Understanding Behavioural Biometrics

Thursday, 31 March, 2016 In General News, Other News, Top News


It’s long been known that the password is a flawed method of authentication but our research has shown that 62% of businesses in the UK have no plans to stop using the password.  The simple fact is it’s a low cost and well-understood form of authentication but it doesn’t stop attackers who simply steal the credentials and use them to login to a company’s network.  Layered and adaptive security that can provide intelligent access protection and a convenient and appealing user experience is crucial.

While authentication is obviously the goal with these technologies, the adaptive part is just as important. In an era where burdensome or complicated security steps will alienate most users, adaptive technologies work with the user rather than disrupting their workflow. Maybe it’s a buyer trying to access his or her own account information or an employee looking up customer data. Whatever they’re doing, a variety of behind-the-scenes processes calculates their validity and takes dynamic action, rather than stopping them and asking them to complete yet another step to authenticate their identity. Using techniques like device recognition, geo-velocity, geo-location or comparing the authenticating IP address to those associated with anomalous activity, adaptive authentication contextualizes those elements for accurate user identification.

But while those may be the best-known techniques, they aren’t the only ones. With recent announcements from several UK banks adopting biometric-based technologies, it’s clear that this is becoming a much more popular tool in the layers of authentication now available. Behavioural biometrics specifically is becoming an important and integral new part of authentication solutions – precisely because they involve user behaviour that is almost impossible for an attacker to duplicate.

After all, attackers can steal login credentials; a device that’s already been logged in can be used by someone else. But attackers can’t usually mimic a user’s identity down to their typing behaviour and cursor movement. That’s where behavioural biometrics come in, by working with user traits so subtle that the human eye would have a hard time observing them. This technology records those nuances and micro-behaviours and compares them to subsequent logins to validate their identities.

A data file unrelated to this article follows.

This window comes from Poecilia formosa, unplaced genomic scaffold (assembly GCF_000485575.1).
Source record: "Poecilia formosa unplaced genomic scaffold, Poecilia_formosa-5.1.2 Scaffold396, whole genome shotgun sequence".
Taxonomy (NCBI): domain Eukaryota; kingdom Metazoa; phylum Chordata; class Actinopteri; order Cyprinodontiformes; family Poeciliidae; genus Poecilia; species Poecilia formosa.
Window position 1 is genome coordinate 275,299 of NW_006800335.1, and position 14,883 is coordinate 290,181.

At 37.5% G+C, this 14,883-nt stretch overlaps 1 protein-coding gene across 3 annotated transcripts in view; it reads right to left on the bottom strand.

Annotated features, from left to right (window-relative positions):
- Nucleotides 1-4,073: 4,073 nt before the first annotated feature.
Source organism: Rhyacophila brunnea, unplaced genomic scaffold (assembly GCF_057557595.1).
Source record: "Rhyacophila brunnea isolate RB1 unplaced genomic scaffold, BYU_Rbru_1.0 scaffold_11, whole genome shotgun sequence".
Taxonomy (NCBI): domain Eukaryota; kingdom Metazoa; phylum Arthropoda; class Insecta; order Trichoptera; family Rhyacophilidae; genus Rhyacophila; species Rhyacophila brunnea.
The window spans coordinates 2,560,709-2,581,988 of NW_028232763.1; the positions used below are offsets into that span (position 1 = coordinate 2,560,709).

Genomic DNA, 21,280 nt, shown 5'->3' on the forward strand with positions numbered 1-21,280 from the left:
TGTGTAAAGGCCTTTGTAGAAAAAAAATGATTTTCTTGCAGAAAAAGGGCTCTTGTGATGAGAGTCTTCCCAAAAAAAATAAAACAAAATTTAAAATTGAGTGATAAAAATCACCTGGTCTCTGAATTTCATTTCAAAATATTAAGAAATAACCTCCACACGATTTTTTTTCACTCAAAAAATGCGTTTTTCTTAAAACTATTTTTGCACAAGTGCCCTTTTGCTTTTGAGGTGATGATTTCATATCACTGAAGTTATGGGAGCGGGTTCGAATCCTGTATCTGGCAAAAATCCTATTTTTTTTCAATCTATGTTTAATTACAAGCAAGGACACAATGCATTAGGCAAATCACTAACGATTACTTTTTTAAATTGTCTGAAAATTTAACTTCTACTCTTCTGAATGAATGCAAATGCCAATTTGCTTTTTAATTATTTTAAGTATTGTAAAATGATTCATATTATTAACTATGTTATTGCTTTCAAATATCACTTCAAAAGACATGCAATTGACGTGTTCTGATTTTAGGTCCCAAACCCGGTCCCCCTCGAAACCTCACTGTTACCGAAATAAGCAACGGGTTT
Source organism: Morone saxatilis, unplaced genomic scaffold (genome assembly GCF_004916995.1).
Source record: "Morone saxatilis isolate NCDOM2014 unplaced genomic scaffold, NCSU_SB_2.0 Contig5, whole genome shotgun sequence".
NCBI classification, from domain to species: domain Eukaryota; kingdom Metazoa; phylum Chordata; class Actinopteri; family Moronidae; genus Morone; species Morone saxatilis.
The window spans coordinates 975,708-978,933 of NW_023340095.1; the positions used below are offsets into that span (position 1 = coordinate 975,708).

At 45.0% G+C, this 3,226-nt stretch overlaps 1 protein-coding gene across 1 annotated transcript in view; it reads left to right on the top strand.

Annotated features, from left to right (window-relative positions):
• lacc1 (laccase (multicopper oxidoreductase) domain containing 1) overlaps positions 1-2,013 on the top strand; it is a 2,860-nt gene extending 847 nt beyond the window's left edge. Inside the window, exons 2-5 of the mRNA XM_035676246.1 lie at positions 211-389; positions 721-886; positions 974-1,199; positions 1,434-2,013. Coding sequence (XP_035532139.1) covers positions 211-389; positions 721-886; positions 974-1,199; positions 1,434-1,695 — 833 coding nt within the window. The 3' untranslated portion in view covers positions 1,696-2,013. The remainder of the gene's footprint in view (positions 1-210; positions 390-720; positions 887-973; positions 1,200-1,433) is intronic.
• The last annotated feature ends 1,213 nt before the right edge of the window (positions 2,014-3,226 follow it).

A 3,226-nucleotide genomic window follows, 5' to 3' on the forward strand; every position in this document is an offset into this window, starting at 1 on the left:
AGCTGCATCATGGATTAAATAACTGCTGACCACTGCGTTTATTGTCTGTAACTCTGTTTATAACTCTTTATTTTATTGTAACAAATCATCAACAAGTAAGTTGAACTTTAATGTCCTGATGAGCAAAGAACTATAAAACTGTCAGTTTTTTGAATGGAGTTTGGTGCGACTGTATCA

Most are familiar with physical biometrics, such as a fingerprint swipe on your phone. Iris scans and voice comparisons are other common biometrics, which essentially authenticate users by measuring their biological characteristics. Again, these are factors that can be very costly for a malicious actor to fake or duplicate.

Behavioural biometrics, though, works with behavioural patterns rather than biological attributes. The concept is built on the same foundation in that the user acts as the core asset – something difficult for a hacker to imitate. Each user is an individual with their own ways of interacting with computers, and those unique elements become the authentication criteria.

Turning Individuality into Innovative Security

Granted, it’s not something that we’re often conscious of, but every person has unique patterns and idiosyncrasies in how they interact with keyboards and mice/trackpads. Consider the speed and rhythm of someone typing on the keyboard or the way they click and move their mouse. They may pause regularly at certain points, favour the top numeric keys over the side number pad or prefer certain controls over others. The way users access programs, move between apps or interact with graphic icons and visual indicators are distinctive too. Even subtle social and psychological cues like the use of language are highly individual.

Of course, most of us aren’t aware as these as we use our smartphones and laptops each day. And were we to observe our co-workers, for instance, we probably wouldn’t be able to describe most of their patterns either. But while these nuances may be too subtle for human observation, behavioural biometric technologies can perceive them just fine. And they can measure, analyse and record these unique characteristics and turn them into a pattern, one that can be compared when the user logs back in, to approve or deny their authentication.

Imagine an insider threat, for example. Maybe an employee obtains co-worker credentials or sits down at a workstation computer where a valid user has already logged in. With behavioural biometrics, the technology will analyse the input patterns of the new user and compare them to the stored behavioural biometric patterns of the valid employee. Both similarities and differences will be recognized and factored into an algorithm that calculates the possibility of it being the correct user. And because it’s highly unlikely the malicious employee can imitate the real user’s keyboard rhythm and mouse movements, the technology will perceive and shut down the threat.

There’s a certain irony here, in that the randomness of human behaviour has traditionally been a security vulnerability IT teams have had to anticipate in designing controls to reduce risk. Every customer, employee, administrator and user has their own set of preferences, patterns and nuances when they sit down at computer or type on their smartphone. Now, thanks to behavioural biometrics, security practitioners have found a way to turn our unique behaviours into a powerful weapon in being able to protect and detect against attacks.

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